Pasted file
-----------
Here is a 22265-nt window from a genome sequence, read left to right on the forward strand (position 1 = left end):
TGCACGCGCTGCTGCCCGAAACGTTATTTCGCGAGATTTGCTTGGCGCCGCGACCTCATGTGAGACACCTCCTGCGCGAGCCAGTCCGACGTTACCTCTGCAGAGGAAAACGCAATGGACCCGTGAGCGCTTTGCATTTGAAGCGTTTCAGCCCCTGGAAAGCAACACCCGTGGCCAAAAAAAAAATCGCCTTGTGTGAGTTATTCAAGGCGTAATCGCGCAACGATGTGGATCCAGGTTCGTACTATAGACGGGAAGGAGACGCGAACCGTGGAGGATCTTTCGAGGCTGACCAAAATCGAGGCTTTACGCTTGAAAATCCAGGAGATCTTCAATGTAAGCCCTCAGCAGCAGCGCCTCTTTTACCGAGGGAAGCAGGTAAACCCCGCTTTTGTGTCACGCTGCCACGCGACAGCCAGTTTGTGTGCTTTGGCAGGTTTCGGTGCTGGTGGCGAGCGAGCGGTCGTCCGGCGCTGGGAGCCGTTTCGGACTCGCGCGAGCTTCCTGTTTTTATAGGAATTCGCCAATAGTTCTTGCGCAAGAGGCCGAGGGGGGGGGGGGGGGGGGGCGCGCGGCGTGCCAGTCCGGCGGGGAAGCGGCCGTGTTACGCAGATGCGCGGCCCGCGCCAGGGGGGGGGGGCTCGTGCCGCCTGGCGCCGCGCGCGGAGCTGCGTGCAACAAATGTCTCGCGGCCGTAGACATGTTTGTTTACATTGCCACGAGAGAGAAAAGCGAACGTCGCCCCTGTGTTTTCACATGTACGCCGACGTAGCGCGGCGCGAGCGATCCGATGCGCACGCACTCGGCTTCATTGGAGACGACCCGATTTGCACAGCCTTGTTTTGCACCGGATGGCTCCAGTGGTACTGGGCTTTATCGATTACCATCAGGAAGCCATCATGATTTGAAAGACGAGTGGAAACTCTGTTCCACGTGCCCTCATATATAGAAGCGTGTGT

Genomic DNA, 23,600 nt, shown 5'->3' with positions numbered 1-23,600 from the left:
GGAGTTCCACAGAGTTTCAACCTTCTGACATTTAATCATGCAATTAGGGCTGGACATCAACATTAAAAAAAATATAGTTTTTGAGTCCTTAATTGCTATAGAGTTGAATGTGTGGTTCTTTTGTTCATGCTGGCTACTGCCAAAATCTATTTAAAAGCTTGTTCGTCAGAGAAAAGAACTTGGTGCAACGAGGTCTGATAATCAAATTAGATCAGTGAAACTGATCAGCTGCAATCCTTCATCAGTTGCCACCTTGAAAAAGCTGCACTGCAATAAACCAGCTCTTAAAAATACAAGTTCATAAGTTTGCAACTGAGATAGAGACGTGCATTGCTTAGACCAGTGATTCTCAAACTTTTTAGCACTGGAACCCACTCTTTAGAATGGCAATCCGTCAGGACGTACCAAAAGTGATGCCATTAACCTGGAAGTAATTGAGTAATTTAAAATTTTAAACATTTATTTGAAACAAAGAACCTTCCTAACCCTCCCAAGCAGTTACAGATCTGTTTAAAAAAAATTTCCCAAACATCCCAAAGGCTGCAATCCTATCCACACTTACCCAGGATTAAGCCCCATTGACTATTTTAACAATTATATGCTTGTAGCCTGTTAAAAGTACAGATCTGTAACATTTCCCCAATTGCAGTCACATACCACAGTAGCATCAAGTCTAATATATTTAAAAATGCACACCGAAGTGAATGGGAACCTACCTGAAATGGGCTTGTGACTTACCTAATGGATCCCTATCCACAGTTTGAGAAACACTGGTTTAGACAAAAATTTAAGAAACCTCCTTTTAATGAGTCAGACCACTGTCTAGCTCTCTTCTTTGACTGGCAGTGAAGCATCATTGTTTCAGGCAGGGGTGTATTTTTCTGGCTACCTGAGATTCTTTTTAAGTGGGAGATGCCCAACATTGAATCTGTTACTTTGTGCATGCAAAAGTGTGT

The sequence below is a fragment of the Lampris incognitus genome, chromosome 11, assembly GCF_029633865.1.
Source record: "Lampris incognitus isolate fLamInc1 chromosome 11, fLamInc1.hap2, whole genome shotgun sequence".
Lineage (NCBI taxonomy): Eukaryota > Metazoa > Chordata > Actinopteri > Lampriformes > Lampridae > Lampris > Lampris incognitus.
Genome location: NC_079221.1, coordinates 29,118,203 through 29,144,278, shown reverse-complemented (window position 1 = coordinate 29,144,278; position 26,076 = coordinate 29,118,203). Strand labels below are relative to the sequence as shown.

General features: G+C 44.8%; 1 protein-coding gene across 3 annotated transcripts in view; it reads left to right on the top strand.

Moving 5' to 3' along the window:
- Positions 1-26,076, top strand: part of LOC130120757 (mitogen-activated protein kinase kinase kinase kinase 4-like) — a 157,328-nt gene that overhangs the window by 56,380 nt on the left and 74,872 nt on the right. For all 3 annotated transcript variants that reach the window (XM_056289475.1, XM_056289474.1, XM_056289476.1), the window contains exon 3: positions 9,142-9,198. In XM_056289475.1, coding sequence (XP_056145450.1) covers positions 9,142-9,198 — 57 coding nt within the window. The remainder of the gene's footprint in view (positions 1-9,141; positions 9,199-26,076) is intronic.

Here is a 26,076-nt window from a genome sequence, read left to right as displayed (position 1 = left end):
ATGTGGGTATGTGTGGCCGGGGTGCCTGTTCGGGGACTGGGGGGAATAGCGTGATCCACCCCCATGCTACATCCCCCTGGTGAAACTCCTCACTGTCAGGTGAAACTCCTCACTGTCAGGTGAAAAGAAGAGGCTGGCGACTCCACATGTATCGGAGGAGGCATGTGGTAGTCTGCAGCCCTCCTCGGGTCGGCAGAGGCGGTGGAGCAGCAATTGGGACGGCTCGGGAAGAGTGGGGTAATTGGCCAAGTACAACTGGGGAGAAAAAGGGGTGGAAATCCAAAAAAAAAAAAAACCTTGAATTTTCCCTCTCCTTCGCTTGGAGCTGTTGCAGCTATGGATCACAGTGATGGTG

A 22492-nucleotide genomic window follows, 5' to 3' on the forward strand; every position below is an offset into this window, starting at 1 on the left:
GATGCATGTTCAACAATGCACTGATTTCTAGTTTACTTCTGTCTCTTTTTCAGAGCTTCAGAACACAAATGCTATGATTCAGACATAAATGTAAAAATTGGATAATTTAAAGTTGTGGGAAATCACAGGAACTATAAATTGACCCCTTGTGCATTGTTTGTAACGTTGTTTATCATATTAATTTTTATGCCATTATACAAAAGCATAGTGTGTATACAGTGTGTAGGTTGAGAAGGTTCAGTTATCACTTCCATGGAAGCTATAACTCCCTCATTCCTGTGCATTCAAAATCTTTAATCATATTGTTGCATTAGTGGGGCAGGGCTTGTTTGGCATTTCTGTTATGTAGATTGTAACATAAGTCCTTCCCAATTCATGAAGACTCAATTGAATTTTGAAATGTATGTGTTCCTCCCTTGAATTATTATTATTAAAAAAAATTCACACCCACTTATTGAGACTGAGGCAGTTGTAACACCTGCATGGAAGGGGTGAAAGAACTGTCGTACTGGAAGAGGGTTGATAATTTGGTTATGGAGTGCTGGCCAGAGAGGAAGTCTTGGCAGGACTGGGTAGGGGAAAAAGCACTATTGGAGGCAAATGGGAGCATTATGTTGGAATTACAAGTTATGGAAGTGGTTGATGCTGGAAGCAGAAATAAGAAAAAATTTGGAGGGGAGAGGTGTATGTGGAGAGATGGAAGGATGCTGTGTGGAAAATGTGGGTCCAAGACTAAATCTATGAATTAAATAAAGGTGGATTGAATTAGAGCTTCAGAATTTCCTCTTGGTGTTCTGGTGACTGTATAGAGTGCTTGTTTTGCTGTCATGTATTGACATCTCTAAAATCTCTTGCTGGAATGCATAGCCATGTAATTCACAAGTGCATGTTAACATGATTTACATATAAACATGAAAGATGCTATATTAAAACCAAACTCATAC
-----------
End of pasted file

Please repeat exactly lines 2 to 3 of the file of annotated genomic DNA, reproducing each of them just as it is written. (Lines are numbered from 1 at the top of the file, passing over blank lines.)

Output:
TGCACGCGCTGCTGCCCGAAACGTTATTTCGCGAGATTTGCTTGGCGCCGCGACCTCATGTGAGACACCTCCTGCGCGAGCCAGTCCGACGTTACCTCTGCAGAGGAAAACGCAATGGACCCGTGAGCGCTTTGCATTTGAAGCGTTTCAGCCCCTGGAAAGCAACACCCGTGGCCAAAAAAAAAATCGCCTTGTGTGAGTTATTCAAGGCGTAATCGCGCAACGATGTGGATCCAGGTTCGTACTATAGACGGGAAGGAGACGCGAACCGTGGAGGATCTTTCGAGGCTGACCAAAATCGAGGCTTTACGCTTGAAAATCCAGGAGATCTTCAATGTAAGCCCTCAGCAGCAGCGCCTCTTTTACCGAGGGAAGCAGGTAAACCCCGCTTTTGTGTCACGCTGCCACGCGACAGCCAGTTTGTGTGCTTTGGCAGGTTTCGGTGCTGGTGGCGAGCGAGCGGTCGTCCGGCGCTGGGAGCCGTTTCGGACTCGCGCGAGCTTCCTGTTTTTATAGGAATTCGCCAATAGTTCTTGCGCAAGAGGCCGAGGGGGGGGGGGGGGGGGGGCGCGCGGCGTGCCAGTCCGGCGGGGAAGCGGCCGTGTTACGCAGATGCGCGGCCCGCGCCAGGGGGGGGGGGCTCGTGCCGCCTGGCGCCGCGCGCGGAGCTGCGTGCAACAAATGTCTCGCGGCCGTAGACATGTTTGTTTACATTGCCACGAGAGAGAAAAGCGAACGTCGCCCCTGTGTTTTCACATGTACGCCGACGTAGCGCGGCGCGAGCGATCCGATGCGCACGCACTCGGCTTCATTGGAGACGACCCGATTTGCACAGCCTTGTTTTGCACCGGATGGCTCCAGTGGTACTGGGCTTTATCGATTACCATCAGGAAGCCATCATGATTTGAAAGACGAGTGGAAACTCTGTTCCACGTGCCCTCATATATAGAAGCGTGTGT

Genomic DNA, 23,600 nt, shown 5'->3' with positions numbered 1-23,600 from the left: